If Your Startup Has a Diversity Problem, It Probably Isn't Doing These 5 Things

“Diversity” is a hot buzzword in the tech space right now. As a #startupnovice I’m in “absorb all the info” mode, which means reading books, blogs, articles, talking with people, joining groups, networking, etc. Time and time again, I come across discussions about the need for, and efforts surrounded around increasing, “diversity” in the tech space. The problem is, with all the talk, there doesn’t seem to be a ton of action producing results. If you’re building a startup these next 5 tips are for you. After all, the best way to avoid a diversity problem is never to have one to begin with, right?

Sadly, I discovered these tips the hard way. I recently had a chance to make a difference here, and didn’t; which makes me equally mad and ashamed of myself. In my last position, I spent two and a half years running the client services division of a managed service provider here in Nashville. I managed 43 white men, 2 men of asian heritage, and a single white woman. That statement alone indicates that we had a race diversity issue and a gender diversity issue, but what it doesn’t display is that we may also have had a disability diversity issue and a LGTBQ diversity issue. I say “may” because it’s much harder to know who has a disability and what people’s sexual orientations are, so I’m not altogether sure how many people in those classes were represented on my team, nor was it something I was going to ask if they weren’t offering that information.

To make the situation worse, I had, on many instances, openly expressed it as a personal goal of mine to hire more women and minorities to my team. As though the mere act of proclaiming that goal was enough to make it happen. Perhaps I’m not the only leader in the tech space banking on the act of wishing to “make it so,” which is why we’ve seen so little progress in changing the status quo. Regardless, I can assure everyone of what the rest of you smart people already assumed. This “wish” method doesn’t work.

Since this personal “failure to act” of mine, I’ve put a lot of thought into what I could have done differently, and what others are already doing differently, to make a real difference in the diversity issues of the tech space.

These are my recommendations.

  1. Be open about why you want a diverse team. By this, I don’t mean publishing the statement “We at Company X are committed to hiring a diverse team” as part of your employee manual. That, as I explained above, is a cop out and it won’t work. I mean being conscious about WHY you’re aiming at having a diverse team and then making sure each and every member of your team understands and supports those reasons. It has to be tied back to the culture, which is the fabric that holds a company together.

One good reason, to get you started, is that it’s good for the business. As Bo Ren stated in her beautifully written article Diversity is a broken product in tech. FIX IT.:

Diverse teams build better products, better products yield more revenue, more revenue creates happy investors and shareholders. Diversity is a bottomline for every business.”

And she’s right. Diversity has been shown to drive innovation, increase creativity, make recruitment easier, lower turnover rates, and capture more of the market. If you’re wondering how diversity can help you capture more of the market, Katie Zhu wrote a wonderful piece on how Snapchat’s lack of diversity on their team is offending people and costing them users.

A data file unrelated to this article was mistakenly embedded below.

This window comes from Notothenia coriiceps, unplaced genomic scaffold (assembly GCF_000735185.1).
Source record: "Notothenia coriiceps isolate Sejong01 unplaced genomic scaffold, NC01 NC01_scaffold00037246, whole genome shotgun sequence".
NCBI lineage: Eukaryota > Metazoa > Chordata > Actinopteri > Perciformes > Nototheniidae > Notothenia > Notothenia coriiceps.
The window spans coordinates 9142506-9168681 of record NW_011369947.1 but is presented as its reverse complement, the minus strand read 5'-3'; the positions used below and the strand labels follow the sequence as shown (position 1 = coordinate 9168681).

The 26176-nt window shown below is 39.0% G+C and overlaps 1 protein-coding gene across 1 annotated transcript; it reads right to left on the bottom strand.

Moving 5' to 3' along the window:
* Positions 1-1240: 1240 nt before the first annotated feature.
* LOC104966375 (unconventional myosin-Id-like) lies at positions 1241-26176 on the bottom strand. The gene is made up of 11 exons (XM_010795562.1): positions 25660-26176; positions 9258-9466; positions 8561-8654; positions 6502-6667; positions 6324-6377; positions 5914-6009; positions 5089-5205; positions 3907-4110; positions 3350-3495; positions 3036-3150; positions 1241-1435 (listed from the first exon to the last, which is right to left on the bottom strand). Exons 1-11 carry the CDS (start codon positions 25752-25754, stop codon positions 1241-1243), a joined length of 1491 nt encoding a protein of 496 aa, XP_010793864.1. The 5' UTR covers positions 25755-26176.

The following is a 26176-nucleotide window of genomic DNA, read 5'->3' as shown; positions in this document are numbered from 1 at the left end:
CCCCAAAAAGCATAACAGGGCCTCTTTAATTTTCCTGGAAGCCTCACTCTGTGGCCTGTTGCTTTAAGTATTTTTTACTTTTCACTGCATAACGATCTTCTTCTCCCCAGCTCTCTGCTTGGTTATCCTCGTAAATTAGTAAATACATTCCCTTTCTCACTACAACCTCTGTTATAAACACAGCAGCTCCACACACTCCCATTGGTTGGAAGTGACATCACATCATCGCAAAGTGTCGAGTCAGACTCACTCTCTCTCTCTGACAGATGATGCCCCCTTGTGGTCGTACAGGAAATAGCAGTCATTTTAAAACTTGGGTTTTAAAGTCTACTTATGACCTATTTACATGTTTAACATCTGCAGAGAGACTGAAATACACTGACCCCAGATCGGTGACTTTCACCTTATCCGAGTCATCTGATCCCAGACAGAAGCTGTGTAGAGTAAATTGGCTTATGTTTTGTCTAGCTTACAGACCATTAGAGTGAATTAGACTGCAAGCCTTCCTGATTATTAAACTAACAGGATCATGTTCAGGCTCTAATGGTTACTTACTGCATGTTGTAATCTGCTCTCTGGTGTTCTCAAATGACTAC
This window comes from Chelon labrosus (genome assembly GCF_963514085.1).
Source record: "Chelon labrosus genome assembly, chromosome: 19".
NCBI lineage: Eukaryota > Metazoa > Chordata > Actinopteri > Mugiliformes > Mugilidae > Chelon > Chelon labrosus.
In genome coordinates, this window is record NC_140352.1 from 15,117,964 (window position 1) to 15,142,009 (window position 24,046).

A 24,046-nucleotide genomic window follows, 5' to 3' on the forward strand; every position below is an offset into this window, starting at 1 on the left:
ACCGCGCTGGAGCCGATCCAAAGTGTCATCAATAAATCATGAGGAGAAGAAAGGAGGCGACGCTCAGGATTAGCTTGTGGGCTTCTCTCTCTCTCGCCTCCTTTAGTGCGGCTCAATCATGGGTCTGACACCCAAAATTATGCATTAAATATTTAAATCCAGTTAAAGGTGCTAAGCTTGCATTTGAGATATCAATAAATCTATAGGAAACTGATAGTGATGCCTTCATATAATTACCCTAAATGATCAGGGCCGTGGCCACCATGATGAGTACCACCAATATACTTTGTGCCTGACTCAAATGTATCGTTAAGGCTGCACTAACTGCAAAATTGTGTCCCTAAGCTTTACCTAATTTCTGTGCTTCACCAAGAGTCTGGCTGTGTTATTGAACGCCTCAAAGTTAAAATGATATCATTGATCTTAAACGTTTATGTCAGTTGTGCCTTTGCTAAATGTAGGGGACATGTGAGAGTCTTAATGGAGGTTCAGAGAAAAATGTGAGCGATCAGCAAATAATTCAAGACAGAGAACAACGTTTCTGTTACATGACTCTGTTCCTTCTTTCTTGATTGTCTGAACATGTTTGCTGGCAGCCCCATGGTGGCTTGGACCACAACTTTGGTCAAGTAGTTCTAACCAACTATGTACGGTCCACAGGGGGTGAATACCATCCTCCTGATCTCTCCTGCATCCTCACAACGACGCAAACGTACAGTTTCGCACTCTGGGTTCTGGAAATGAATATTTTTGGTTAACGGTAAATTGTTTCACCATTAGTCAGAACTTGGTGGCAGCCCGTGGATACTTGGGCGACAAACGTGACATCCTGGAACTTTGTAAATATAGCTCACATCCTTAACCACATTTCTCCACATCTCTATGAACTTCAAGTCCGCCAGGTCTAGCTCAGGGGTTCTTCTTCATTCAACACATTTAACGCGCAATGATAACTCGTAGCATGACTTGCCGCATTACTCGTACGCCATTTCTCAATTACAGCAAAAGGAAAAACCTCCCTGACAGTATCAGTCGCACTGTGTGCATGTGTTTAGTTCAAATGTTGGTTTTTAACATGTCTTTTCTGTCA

“And even for those filters that aren’t as overtly offensive, they subtly reinforce white superiority and reveal the lack of diversity in the product’s creators.”

2. Recruit differently. If you do the same thing you’ve always done, you’ll get the same results you’ve always gotten. If recruiting, like sales, is a funnel, somehow the current recruiting methods have been designed to mainly produce white males at the other end of it. If we want this to change, we have to change the design of the funnel.

Some examples of how to change your funnel:

  • Slack altered their recruiting process when they realized that the standard “white board exercise” was serving as a barrier to people of color.
  • Diversity HR experts recommend Passive Candidate Pipelining, which basically means you engage qualified candidates in conversation before they’re actively looking for a new position. Imagine if your pipeline included a large number of talented women and minorities to whom you’ve already expressed interest in. Given that you have a good reputation as a place people want to work, you’ll be their first call should they choose to look for a new opportunity.
  • Expand the media outlets you’re advertising jobs on. Are you just using Glassdoor, Angel List, F6S, etc. or are you also posting in places like Diversity.com, HireDiversity, and Hiretechladies.com?
  • Invest in increasing the global candidate pool. (This one is super important, but I’ve chosen not to go into much detail because so much has already been written on it, and so much attention given this single issue. I do recommend imlementing the suggestions listed in many other articles addressing this issue.)
  • Etc.

3. Implement policies that support diversity. Although women and minorities entered the professional workforce a really long time ago, policies have been slow to change to accommodate them. There seems to be this underlying opinion that there shouldn’t be a need to accomodate them. Almost a mentality of: “If you want to play in our space, you have to play by our rules.” And you know what, dammit, we fucking have.